This is the first in a series of posts looking back at the films of 2016.
For many years now, I've had a film blog or one sort or another. And along with my annual ten best list, I've always identified at least one film that "I Liked More Than I Was Supposed To" - the kind of film that no one in their right mind would put on a Ten Best List, but which I remembered fondly for providing a rollicking good time and little-to-no artistic merit. (The honorees have included Ted, 2012, Neighbors, and It's Complicated.)
There were a few contenders for this dubious accolade in 2016, but surprisingly there was also one film that begged to receive its Bizarro World equivalent: the "Film I Was Supposed to Like, But Didn't."
Every year has its share of overrated critical darlings, but Manchester by the Sea is an entirely different case. It's well made, impeccably acted and written with emotional authenticity and genuine human insight. It probably deserves every award nomination it gets. And it's just about unbearable.
Because it's one thing to tell a story about a man in deep emotional pain who repeatedly fails to overcome the traumatic events of his past. But it's quite another thing to make people watch that in excruciating, unrelenting detail for two-and-a-half hours: every awkward conversation, every painful confrontation with an estranged family member, every rejection of help or new relationships. And it doesn't help that director Kenneth Lonnergan underscores the film's most tragic scenes with bombastically mournful music, as if he couldn't trust the audience to have the correct reactions. There are occasional bits of attempted comic relief, but played so dryly they barely register. (One screwball-worthy scene with Gretchen Mol and Matthew Broderick seems to have been spliced in from another film altogether - until it, too, ends on a depressing note.) By the the two-thirds point, I wanted to escape the theater so badly, I was gripping the armrests to try to keep myself in my seat.
Manchester by the Sea is by no means a bad film. But its authenticity works against it. It feels like emotional torture porn.
After seeing it, I went home and popped in the Blu-Ray disc of the 2016 film I most liked (that I wasn't supposed to) as a corrective. And it worked. Which is kind of a miracle...
Because Bridget Jones's Baby is a film that no one was clamoring for, with a premise that makes no sense and a hackneyed plot contrivance that plays out almost exactly as you'd expect.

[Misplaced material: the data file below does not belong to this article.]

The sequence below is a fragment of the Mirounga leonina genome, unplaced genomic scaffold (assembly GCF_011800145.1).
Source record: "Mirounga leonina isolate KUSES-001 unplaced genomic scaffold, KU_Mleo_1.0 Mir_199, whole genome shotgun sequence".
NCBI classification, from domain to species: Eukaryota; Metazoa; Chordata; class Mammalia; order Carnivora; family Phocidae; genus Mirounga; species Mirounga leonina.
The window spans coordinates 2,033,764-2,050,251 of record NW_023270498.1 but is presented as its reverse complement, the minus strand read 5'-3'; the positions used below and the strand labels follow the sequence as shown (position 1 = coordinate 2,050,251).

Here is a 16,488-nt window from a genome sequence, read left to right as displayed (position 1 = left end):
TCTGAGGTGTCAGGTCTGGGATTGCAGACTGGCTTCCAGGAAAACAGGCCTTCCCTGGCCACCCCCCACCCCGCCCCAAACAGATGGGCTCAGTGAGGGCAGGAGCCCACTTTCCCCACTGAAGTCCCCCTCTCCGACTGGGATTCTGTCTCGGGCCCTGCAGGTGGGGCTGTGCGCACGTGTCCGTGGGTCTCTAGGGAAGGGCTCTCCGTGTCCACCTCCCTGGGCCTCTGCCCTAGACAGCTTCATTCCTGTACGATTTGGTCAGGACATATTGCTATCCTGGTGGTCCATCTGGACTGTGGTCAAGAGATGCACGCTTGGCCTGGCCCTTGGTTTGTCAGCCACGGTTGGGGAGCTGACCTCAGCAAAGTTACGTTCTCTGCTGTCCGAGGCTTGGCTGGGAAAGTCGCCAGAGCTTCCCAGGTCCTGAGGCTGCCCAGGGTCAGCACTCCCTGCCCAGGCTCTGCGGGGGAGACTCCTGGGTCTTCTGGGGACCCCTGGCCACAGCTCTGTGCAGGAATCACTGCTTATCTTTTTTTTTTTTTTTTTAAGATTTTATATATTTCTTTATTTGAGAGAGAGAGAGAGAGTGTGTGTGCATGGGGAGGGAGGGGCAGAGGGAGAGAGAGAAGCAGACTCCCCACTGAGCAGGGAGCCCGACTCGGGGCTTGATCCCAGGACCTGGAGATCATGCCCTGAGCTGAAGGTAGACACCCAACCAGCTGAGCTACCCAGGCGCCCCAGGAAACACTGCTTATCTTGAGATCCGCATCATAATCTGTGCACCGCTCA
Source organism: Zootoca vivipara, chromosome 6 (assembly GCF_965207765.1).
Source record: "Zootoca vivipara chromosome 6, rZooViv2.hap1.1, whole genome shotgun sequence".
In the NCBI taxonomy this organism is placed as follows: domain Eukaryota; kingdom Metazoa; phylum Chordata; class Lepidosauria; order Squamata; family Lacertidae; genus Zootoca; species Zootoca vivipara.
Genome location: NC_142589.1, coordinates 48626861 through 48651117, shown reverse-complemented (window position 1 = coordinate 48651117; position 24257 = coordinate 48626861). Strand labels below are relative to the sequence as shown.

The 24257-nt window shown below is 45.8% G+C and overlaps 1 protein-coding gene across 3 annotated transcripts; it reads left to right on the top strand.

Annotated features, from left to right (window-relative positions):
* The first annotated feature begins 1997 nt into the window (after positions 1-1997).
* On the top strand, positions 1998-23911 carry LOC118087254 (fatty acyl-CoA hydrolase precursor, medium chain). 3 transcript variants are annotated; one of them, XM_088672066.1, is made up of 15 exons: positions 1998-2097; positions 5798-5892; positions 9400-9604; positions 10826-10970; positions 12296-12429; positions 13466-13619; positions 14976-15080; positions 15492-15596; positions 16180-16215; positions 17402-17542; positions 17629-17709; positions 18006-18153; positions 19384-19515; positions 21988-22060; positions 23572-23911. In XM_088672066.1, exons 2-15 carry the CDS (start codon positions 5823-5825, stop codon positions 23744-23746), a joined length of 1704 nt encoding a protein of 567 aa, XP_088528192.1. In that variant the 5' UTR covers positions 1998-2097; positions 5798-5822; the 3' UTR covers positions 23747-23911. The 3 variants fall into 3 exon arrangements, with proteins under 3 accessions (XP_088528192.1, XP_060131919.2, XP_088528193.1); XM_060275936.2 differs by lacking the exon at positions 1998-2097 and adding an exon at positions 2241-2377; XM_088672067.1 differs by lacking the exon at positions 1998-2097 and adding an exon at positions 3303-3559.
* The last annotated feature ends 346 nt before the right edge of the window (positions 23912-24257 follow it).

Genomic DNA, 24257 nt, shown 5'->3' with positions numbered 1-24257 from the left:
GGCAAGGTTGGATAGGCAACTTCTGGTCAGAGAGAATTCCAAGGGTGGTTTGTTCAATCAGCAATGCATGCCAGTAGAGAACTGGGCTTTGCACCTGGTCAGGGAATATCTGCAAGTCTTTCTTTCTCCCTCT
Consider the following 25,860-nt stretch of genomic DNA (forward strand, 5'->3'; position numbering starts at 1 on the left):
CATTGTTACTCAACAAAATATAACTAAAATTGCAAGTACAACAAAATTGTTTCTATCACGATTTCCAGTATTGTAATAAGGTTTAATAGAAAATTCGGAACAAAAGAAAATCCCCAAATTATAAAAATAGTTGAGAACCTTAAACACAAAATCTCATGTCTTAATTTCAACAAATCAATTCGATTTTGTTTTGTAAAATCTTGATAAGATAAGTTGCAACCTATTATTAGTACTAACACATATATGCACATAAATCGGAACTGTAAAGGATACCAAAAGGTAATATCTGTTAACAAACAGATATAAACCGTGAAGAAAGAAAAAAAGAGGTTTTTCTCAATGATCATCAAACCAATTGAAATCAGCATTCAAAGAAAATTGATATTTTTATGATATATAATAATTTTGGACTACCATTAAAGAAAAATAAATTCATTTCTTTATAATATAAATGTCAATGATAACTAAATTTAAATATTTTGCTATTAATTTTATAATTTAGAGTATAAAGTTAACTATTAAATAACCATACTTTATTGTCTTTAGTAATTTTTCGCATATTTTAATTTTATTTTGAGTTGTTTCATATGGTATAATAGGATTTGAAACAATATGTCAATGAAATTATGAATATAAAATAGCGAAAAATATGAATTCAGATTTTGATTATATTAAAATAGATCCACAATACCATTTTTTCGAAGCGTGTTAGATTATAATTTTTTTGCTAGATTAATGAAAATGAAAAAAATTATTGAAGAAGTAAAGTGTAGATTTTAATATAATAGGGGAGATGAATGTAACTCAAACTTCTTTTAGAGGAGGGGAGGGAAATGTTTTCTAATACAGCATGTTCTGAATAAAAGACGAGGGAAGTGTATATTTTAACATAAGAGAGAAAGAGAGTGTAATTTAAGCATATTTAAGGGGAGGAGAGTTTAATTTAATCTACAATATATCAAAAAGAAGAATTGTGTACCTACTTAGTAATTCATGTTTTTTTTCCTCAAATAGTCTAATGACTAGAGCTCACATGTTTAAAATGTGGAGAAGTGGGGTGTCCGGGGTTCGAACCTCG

That it succeeds as a funny, cozy, heartwarming bit of entertainment is a testament to the one quality that covers a multitude of cinematic sins: star power. Or, more to the point, the enduring spark of chemistry between Colin Firth and Renee Zellwegger. Early in the film, there's a scene at a christening party where Firth's Mark Darcy looks on as Zellwegger's Bridget dances to "Gangnam Style" with a gaggle of children; between her bubbly good spirits and his adoring gaze, it's as sweet a depiction of a match made in heaven as I've seen on screen all year. In the hands of these two most appealing actors, Bridget remains lovably and laughably flawed , while Mark Darcy retains his status as the most attractively repressed English male since, well, the original Mr. Darcy of "Pride and Prejudice."
Otherwise, nothing here makes much sense. No one who's followed the exploits of Helen Fielding's plucky, faux-pas-prone heroine - on the page or onscreen - would expect her to have reached the age of 43 without marrying Mark Darcy. (In fact, Fielding's own 2012 novel, "Mad About the Boy" gave us Bridget as the widowed mother of two young children, re-entering the dating world after Mark's tragic death.) But Bridget's alternate history on film is hardly a drag; she's still upbeat, still plucky, still surrounded by funny, slightly ribald friends and co-workers who clearly love her, and her world is a sweet and friendly place to spend a couple of hours.
Oh, and Patrick "McDreamy" Dempsey is on hand, too, as a dating website billionaire who could be Bridget's baby daddy. But honestly, he's the least interesting thing on the menu. Next to the longing gaze of Colin Firth, he doesn't stand a chance.